The electronics are held on the right side of the device, with the front part being the touchpad/processor/ram/flash and the back part housing the battery and bone conduction speaker (BCS). The front part of the device also has the pivoting camera/prism assembly and the only two buttons on the device: one for the camera/video functions and one for power/sleep. The current touchpad gestures are: swipe forward, swipe backward, swipe down, and tap. You can also use some two-finger gestures for additional functions. Swiping down is the universal back command, and swiping down with two fingers from anywhere will quit out and put the device to sleep. The bone conduction speaker (BCS) is a good concept and could be a very effective way of transmitting audio if improved. Bone conduction speakers need to first contact with a bone in your skull. A BCS will transmit sound through this bone instead of through the air and to your eardrums, which means you don't need to place anything in your ear canal. It's like a voiceover for real life when it works correctly. This means that some people who are deaf can hear using bone conduction since BCS bypasses the eardrum, and sound goes directly to the sensitive hairs in their ear. Here's a simple diagram that shows how bone conduction works.

I had only used Glass for one week but could tell that it's a beta product. Most of my issues were with fit; Glass was really created for a medium sized head because it was a little big for my head. I've seen many comments about Glass' problem with being quite large for Asian heads and women's heads. When I first put on the device, I could see the screen clearly, but the sound from the BCS was soft and tinny. Moving the device forward on my face helped with the BCS loudness and clarity, but the display moved too far away, and the side edges were blurry. I eventually adjusted the frame so that the BCS is slightly contacting my head and the display is mostly clear. It's a compromise, and I'm hoping that Google does something about the fit for the consumer release. Engineers could allow for more fitting customization or make different sized frames for various head sizes. They could also move the BCS so that it has a different point of contact. I can push the BCS against my head with my finger to contact better but would like a BCS that doesn't require that. In my experience, the BCS has good bass and sound transmission when it contacts my head correctly, and I would definitely use it for music in that case, which relates to the recent announcement of music playback capability--more on this later.

When I entered the Explorer Program, the Glass software had just been updated to version 11, or XE11. Seeing how software updates are released each month, the earliest adopters had been using their devices since January. Their feedback since XE1 helped shape the software over the months. Google calls each individual object in Glass a "card," and all cards are displayed on what they call a "timeline." Swiping forward or backward on the touchpad will move between cards, tapping will select or bring up options, and swiping down will cancel or exit out. Up until XE11, a long tap was recognized and would instantly take a user to the Google Voice Search function. It was taken out for XE11, but I would have liked to use it. There is an auto sleep delay that cannot be set by users, so we may see that change in the future. To wake the device, a user can tap on the touchpad or tilt their head to a certain angle that's definable in the settings. This angle can be set to anywhere between 10 and 40 degrees. There is also a head detection function which will disable all functions except the camera/video button if it senses that you aren't wearing the device. It uses a proximity sensor facing your face that others have modified to enable blink detection.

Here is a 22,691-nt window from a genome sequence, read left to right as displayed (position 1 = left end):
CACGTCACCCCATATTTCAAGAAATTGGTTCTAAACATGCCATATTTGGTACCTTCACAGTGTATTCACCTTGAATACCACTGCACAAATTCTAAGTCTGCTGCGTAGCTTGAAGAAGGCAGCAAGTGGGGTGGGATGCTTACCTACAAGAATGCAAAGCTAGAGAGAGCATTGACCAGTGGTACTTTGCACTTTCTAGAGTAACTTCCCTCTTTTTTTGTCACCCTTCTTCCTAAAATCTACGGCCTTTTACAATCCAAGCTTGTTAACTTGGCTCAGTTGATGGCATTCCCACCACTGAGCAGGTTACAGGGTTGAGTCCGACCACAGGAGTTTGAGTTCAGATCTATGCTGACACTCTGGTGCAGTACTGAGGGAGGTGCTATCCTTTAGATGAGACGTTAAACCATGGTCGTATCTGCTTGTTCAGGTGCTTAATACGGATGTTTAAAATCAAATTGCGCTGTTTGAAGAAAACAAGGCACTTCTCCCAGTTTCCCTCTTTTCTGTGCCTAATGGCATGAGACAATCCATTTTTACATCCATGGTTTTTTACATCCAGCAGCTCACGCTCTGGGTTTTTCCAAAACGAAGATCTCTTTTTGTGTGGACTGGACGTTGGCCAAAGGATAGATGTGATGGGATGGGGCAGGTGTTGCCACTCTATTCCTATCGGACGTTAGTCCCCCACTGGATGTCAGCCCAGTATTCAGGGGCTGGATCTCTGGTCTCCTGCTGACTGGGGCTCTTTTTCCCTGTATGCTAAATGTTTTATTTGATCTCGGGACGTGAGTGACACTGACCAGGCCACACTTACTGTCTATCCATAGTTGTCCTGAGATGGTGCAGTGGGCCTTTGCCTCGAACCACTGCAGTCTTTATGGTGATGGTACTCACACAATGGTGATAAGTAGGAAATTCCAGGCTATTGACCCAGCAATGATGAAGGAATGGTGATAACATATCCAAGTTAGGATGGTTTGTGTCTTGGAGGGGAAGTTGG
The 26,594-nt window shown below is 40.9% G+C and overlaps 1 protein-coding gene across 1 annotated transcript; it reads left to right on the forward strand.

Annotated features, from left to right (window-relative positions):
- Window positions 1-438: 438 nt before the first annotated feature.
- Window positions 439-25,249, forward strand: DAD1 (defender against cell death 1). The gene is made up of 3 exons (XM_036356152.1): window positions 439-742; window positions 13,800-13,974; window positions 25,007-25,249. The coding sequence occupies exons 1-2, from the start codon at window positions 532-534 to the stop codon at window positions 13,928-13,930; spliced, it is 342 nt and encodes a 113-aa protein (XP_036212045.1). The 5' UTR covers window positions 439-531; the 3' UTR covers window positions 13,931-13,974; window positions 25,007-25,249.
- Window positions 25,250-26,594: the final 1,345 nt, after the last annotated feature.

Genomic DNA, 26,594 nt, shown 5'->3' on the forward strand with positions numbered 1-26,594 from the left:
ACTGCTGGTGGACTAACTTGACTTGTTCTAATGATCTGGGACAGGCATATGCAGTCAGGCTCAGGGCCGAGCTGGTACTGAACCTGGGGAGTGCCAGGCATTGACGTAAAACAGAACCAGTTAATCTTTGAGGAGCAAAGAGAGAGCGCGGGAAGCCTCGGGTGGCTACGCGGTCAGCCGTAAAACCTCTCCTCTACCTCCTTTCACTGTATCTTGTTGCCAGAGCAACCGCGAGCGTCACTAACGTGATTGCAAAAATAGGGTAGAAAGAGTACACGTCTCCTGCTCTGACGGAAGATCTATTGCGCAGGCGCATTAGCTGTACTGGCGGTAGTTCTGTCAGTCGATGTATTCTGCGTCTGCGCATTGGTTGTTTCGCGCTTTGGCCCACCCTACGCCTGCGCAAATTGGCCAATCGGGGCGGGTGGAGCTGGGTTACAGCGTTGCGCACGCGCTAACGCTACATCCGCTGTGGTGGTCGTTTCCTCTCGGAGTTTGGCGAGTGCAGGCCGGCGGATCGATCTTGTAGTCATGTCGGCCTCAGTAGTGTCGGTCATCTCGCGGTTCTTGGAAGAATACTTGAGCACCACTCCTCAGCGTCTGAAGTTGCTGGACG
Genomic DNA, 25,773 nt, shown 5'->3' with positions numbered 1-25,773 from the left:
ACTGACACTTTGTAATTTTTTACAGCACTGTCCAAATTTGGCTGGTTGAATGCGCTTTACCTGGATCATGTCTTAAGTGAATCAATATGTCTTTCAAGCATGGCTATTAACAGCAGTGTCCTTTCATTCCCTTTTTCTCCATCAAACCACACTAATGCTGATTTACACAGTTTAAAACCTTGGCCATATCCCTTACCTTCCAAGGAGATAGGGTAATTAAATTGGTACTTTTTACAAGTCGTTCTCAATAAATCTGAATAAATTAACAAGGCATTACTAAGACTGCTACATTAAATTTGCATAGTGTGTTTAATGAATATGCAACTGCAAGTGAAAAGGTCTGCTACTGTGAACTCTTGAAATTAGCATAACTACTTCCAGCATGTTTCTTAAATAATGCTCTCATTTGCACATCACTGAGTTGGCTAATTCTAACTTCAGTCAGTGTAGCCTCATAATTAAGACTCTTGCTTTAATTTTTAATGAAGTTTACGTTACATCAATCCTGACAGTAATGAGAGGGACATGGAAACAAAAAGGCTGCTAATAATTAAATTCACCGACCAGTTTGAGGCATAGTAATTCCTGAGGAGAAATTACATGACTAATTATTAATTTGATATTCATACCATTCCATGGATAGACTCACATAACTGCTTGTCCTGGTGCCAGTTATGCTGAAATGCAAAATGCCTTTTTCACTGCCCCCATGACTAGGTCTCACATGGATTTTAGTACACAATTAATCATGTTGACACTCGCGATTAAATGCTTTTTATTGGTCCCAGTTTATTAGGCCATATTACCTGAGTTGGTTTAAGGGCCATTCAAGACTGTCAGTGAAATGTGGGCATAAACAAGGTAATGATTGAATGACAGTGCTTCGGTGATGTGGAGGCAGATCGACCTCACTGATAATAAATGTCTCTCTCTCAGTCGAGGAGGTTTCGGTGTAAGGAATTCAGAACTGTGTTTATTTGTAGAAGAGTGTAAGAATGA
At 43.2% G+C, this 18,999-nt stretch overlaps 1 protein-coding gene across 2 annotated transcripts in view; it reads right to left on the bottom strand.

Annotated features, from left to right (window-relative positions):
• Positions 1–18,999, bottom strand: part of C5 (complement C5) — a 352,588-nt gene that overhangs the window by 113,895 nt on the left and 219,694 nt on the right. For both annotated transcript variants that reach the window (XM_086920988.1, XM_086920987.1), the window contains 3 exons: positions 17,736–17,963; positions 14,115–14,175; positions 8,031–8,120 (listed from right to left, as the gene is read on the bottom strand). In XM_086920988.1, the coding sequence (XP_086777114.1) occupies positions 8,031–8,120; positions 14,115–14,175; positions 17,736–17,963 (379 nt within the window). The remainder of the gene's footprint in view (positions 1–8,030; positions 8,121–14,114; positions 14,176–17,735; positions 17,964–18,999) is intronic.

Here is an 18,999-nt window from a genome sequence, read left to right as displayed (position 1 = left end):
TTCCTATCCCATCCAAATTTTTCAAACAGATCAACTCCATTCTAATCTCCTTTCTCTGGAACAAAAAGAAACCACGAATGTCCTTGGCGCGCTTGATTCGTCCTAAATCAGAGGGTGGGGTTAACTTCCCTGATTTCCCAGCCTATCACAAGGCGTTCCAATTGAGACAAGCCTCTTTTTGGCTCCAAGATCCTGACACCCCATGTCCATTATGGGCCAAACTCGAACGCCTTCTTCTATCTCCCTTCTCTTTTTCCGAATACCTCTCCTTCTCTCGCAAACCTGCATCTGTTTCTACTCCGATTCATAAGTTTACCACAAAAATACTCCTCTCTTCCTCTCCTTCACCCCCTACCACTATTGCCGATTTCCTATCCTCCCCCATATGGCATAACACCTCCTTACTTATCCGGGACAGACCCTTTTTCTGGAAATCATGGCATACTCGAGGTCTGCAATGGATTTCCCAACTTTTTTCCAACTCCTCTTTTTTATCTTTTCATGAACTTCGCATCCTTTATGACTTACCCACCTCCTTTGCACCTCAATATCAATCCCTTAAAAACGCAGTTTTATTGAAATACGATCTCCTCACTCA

Google recently announced that music playback capability would be added to Glass in a future update. They also announced a stereo earbud attachment for Glass. For those of us who want to use the BCS, Glass engineers could add a second BCS for stereo BC playback, which could also result in another battery enclosure on the opposite side. As it is, Glass' battery life depends on how you use it. If you watch videos, take pictures & video, and use the functions on Glass often, you can count on having a battery life of around 1-3 hours. Glass will last through the day (which is Google's advertised battery life) with minimal use, and I've managed to get about 8 hours on one charge. During that time, I would only check in on news headlines and occasionally have the device read the excerpt aloud. A couple pictures here and there, and maybe one video, but that was it. In most situations, I've been able to get to an outlet and add a little charge here and there before going back out. I'm planning on hiking with Glass, and I'm estimating about 2-3 hours of pictures and videos before it dies, so I'm going to pack a backup external battery charger.